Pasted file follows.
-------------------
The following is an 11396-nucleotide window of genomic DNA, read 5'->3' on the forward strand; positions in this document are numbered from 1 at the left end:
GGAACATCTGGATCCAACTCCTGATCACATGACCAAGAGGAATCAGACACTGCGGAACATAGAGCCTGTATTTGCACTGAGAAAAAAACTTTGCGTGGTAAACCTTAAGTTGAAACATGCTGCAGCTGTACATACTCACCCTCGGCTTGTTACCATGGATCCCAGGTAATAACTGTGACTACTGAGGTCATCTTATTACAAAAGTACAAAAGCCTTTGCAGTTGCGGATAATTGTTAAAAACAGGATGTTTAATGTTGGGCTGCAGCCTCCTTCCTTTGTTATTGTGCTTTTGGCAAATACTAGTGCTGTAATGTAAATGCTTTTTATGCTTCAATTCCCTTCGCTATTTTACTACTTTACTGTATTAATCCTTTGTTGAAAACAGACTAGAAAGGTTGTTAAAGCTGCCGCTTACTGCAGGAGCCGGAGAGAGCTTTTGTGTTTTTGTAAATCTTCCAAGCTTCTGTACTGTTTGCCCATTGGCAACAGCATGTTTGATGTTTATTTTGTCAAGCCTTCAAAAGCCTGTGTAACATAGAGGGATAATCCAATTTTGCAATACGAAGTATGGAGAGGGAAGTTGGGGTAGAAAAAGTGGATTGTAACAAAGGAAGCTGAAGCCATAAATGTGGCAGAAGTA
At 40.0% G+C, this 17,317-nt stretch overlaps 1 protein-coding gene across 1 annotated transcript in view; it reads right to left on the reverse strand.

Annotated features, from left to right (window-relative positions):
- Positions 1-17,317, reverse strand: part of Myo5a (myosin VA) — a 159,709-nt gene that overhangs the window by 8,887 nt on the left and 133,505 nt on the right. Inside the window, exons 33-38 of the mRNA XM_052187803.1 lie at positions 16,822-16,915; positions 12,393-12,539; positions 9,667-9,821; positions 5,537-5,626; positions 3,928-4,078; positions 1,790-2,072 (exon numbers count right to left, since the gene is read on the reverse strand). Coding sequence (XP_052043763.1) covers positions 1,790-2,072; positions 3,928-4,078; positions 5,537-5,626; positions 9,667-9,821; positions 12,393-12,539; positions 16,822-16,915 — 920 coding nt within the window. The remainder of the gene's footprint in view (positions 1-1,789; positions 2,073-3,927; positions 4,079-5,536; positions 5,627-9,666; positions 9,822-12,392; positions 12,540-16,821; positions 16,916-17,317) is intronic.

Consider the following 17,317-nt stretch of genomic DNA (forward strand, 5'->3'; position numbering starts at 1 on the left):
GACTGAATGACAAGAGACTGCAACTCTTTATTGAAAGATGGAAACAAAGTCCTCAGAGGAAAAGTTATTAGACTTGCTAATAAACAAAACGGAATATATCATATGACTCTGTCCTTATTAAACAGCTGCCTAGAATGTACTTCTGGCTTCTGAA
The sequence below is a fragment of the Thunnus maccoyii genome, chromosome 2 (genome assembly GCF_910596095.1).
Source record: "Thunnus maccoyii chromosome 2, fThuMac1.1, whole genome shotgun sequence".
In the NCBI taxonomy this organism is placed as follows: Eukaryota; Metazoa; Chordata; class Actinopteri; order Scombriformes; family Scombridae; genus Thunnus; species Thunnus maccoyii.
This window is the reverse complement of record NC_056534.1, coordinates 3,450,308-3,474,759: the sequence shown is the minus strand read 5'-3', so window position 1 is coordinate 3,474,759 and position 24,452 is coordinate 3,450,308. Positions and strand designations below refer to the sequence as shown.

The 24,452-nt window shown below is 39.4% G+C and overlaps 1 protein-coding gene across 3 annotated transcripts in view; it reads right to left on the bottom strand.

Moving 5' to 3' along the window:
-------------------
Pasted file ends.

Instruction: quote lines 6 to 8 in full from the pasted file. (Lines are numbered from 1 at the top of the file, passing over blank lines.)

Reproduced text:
Consider the following 17,317-nt stretch of genomic DNA (forward strand, 5'->3'; position numbering starts at 1 on the left):
GACTGAATGACAAGAGACTGCAACTCTTTATTGAAAGATGGAAACAAAGTCCTCAGAGGAAAAGTTATTAGACTTGCTAATAAACAAAACGGAATATATCATATGACTCTGTCCTTATTAAACAGCTGCCTAGAATGTACTTCTGGCTTCTGAA
The sequence below is a fragment of the Thunnus maccoyii genome, chromosome 2 (genome assembly GCF_910596095.1).